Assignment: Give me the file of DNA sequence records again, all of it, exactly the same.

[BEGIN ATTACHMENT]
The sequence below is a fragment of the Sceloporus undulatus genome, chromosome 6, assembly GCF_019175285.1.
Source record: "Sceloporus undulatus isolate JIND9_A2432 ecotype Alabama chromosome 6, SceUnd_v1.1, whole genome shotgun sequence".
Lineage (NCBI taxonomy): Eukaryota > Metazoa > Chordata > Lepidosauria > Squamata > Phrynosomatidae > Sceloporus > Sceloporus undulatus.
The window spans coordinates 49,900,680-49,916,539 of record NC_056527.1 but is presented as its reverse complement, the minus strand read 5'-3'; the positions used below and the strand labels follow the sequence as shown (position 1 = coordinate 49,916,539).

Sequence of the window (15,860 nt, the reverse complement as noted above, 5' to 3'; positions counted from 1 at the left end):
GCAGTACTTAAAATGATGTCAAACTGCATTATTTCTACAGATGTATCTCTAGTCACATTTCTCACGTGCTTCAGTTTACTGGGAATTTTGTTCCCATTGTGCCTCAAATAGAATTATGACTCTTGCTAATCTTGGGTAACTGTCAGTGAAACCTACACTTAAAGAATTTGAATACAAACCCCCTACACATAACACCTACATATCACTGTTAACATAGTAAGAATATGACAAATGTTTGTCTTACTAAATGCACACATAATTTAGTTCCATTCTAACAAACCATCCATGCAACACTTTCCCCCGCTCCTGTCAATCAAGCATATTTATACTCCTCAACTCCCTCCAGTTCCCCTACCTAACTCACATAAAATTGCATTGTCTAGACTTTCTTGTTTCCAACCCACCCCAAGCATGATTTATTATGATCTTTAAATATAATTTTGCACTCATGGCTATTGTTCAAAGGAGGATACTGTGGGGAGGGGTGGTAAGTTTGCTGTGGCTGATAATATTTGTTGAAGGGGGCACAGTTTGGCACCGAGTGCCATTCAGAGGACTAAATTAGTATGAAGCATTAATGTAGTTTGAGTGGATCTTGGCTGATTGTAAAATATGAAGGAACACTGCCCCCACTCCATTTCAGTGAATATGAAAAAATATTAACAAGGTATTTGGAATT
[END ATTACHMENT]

The sequence below is a fragment of the Sceloporus undulatus genome, chromosome 6, assembly GCF_019175285.1.
Source record: "Sceloporus undulatus isolate JIND9_A2432 ecotype Alabama chromosome 6, SceUnd_v1.1, whole genome shotgun sequence".
Lineage (NCBI taxonomy): Eukaryota > Metazoa > Chordata > Lepidosauria > Squamata > Phrynosomatidae > Sceloporus > Sceloporus undulatus.
The window spans coordinates 49,900,680-49,916,539 of record NC_056527.1 but is presented as its reverse complement, the minus strand read 5'-3'; the positions used below and the strand labels follow the sequence as shown (position 1 = coordinate 49,916,539).

Sequence of the window (15,860 nt, the reverse complement as noted above, 5' to 3'; positions counted from 1 at the left end):
GCAGTACTTAAAATGATGTCAAACTGCATTATTTCTACAGATGTATCTCTAGTCACATTTCTCACGTGCTTCAGTTTACTGGGAATTTTGTTCCCATTGTGCCTCAAATAGAATTATGACTCTTGCTAATCTTGGGTAACTGTCAGTGAAACCTACACTTAAAGAATTTGAATACAAACCCCCTACACATAACACCTACATATCACTGTTAACATAGTAAGAATATGACAAATGTTTGTCTTACTAAATGCACACATAATTTAGTTCCATTCTAACAAACCATCCATGCAACACTTTCCCCCGCTCCTGTCAATCAAGCATATTTATACTCCTCAACTCCCTCCAGTTCCCCTACCTAACTCACATAAAATTGCATTGTCTAGACTTTCTTGTTTCCAACCCACCCCAAGCATGATTTATTATGATCTTTAAATATAATTTTGCACTCATGGCTATTGTTCAAAGGAGGATACTGTGGGGAGGGGTGGTAAGTTTGCTGTGGCTGATAATATTTGTTGAAGGGGGCACAGTTTGGCACCGAGTGCCATTCAGAGGACTAAATTAGTATGAAGCATTAATGTAGTTTGAGTGGATCTTGGCTGATTGTAAAATATGAAGGAACACTGCCCCCACTCCATTTCAGTGAATATGAAAAAATATTAACAAGGTATTTGGAATT